August 27, 2021 by LittleMouseling

July 2021 Garden Journal — LittleMouseling

  • Location: Southern Ontario, Canada
  • Zone: 5b

We had a transformational July in the garden! One spur-of-the-moment decision helped turn a fine, maybe oddly sized flower bed into an inviting garden (if I do say so myself.)

A recent photo of the garden.

The main change was that in mid-July, with our second vaccine shots taken care of and the prospect of having friends visit on the horizon, we realized we needed more outdoor seating. Why not, we decided, a nice garden bench?

Some Campanula and ‘Chocolate Drop’ upright sedum.

Most of our favourite gardens have benches; we are always struck by one neighbour’s stunning, flower-filled front yard, beautifully accented by a bright yellow metal bench.

Veronica spicata ‘Royal Candles’ at the beginning of July.

We ordered the bench; it arrived; we put it together and immediately began to disagree about where it should live. I said outside the garden; my fiancée said in.

The original bench location, with Lucy.

It took me about a day to see the logic and the possibility of her proposal. The bench could slot between two currently small but eventually very large shrubs, namely a panicle hydrangea (‘Fire Light’) and a ‘Royal Purple’ smoke bush we want to trim into a small tree over the next few years. It would get afternoon shade, provide a place to enjoy the garden without crouching in the grass, and a few natural stones would make a charming pathway to it.

The garden immediately pre-bench

She was absolutely right; the addition of the bench and then the stone path have made all the difference in the world. A visiting friend was struck by how welcoming the garden was — the most flattering word she could have chosen!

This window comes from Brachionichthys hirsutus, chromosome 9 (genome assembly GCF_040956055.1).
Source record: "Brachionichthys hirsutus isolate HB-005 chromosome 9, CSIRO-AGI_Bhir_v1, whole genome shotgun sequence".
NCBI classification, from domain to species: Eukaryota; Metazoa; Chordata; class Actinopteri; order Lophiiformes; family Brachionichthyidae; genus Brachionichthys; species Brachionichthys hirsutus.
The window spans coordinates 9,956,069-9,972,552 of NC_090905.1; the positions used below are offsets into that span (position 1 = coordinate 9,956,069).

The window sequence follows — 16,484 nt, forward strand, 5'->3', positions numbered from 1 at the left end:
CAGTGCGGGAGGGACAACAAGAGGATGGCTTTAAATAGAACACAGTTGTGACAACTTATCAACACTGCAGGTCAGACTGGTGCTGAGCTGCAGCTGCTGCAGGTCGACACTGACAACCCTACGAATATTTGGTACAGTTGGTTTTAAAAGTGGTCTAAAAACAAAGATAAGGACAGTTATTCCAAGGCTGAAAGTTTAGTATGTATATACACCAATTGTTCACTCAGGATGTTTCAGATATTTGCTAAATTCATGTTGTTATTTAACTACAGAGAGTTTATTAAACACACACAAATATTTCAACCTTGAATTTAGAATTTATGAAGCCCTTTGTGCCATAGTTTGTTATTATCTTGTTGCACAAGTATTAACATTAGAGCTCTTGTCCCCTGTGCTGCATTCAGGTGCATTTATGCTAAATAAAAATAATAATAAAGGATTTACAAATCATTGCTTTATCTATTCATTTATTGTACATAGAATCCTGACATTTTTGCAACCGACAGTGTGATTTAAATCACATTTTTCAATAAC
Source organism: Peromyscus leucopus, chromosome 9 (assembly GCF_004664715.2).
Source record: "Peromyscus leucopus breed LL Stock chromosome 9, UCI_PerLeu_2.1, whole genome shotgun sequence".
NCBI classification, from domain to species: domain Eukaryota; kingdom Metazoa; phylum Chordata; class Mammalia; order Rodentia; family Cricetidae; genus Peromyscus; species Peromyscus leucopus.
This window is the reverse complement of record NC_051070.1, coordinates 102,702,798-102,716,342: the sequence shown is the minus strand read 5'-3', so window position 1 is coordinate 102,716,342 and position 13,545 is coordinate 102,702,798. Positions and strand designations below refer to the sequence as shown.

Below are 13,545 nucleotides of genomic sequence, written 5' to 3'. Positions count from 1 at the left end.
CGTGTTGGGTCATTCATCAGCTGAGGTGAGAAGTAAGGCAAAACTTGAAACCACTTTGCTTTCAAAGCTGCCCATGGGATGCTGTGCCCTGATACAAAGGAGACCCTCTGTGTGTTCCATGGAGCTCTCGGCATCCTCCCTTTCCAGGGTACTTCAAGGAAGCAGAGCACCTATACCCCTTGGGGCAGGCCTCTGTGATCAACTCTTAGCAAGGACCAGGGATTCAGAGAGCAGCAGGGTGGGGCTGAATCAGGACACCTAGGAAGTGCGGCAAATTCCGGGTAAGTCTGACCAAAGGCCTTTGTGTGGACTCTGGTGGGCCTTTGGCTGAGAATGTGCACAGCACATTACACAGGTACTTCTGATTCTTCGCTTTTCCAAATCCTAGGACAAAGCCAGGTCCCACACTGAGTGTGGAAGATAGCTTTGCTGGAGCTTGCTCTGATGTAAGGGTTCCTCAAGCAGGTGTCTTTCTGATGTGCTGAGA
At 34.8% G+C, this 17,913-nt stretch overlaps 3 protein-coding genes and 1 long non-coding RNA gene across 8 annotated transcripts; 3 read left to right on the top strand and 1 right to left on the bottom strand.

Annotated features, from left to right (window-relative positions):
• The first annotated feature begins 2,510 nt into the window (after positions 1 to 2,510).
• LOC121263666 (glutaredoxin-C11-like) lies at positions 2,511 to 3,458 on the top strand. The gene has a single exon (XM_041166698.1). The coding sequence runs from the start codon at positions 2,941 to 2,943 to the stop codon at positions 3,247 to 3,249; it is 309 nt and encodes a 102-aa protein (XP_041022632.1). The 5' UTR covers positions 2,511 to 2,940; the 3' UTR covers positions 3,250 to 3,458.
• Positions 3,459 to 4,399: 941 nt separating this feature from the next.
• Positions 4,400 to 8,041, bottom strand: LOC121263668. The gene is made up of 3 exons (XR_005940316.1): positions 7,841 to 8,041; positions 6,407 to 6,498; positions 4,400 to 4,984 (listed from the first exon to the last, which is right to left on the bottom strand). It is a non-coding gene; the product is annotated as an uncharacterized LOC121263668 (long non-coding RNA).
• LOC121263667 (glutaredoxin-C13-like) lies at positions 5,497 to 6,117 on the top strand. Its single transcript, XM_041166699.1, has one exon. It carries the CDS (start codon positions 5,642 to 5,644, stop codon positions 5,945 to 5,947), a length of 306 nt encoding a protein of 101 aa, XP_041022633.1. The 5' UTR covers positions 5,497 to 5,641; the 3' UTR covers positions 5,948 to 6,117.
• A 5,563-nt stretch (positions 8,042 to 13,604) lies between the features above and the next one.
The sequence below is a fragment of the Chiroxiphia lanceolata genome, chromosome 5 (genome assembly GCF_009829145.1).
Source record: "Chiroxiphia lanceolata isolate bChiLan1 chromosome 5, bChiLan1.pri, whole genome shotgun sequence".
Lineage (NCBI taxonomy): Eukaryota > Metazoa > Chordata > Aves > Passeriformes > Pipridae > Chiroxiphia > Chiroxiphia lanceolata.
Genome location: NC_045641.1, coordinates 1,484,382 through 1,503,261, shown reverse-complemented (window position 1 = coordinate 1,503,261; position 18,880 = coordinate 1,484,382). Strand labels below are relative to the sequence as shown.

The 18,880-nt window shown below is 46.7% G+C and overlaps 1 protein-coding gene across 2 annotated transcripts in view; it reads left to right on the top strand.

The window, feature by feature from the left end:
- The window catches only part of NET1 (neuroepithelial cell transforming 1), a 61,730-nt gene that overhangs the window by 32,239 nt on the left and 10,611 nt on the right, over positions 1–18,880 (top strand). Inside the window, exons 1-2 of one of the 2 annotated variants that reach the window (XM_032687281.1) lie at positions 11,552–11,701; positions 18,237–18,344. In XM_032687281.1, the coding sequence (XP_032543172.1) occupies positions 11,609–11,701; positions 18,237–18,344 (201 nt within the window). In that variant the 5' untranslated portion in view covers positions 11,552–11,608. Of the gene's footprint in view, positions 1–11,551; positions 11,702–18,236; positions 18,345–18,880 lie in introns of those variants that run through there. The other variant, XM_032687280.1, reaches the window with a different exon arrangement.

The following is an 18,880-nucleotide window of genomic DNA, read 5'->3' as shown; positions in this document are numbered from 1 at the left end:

But it’s been more than that. Rather than taking space away from plants, the path has actually added it. Where a few large shrubs were going to dominate the area, now new groups of smaller perennials — sun-loving on one side of the path, and shade-tolerant on the other — made more sense. Euonymus fortunei ‘Harlequin’ was the only big move, from the path over to the fence, where it should be happy enough to be trained as a vine next year.

The garden, post-bench.

There are still plenty of changes to make; it’s a first-year garden with lots of growing-in and design “editing” to be done. But this one change, coming in only because we needed seating for guests, has had the most wonderful knock-on effects, not just on us but even on the local wildlife.

The birdbath, now tucked closer to the lilac, the fence, and the staghorn sumac, provides a safer-feeling zone for the nervous birds — and a constant source of bird-sprayed and human-dumped water for the new surrounding astilbe and toad lily.

New Astilbe ‘Amethyst’ in the shade area adjacent to the birdbath.

On the bench, robins hop onto the birdbath right in front of us, moths and bees flutter around the bluebeard close enough to enjoy, and squirrels run the fence right next to us. The garden has a whole new character when viewed from inside. My friend was right: it’s inviting. As obsessive as I have been about it this year, I haven’t spent nearly as much time with the plants in the months pre-bench as I have in the scant weeks since!

A robin visiting the birdbath very soon after we moved it and added shade plants nearby (and failed to clean up the resulting dirt on the rocks!)

Get a bench, or a chair, or a big rock to perch on. Just having a seat inside the garden does wonders, it turns out.

Cabbage butterfly on the bluebeard near the bench. All photos by LittleMouseling.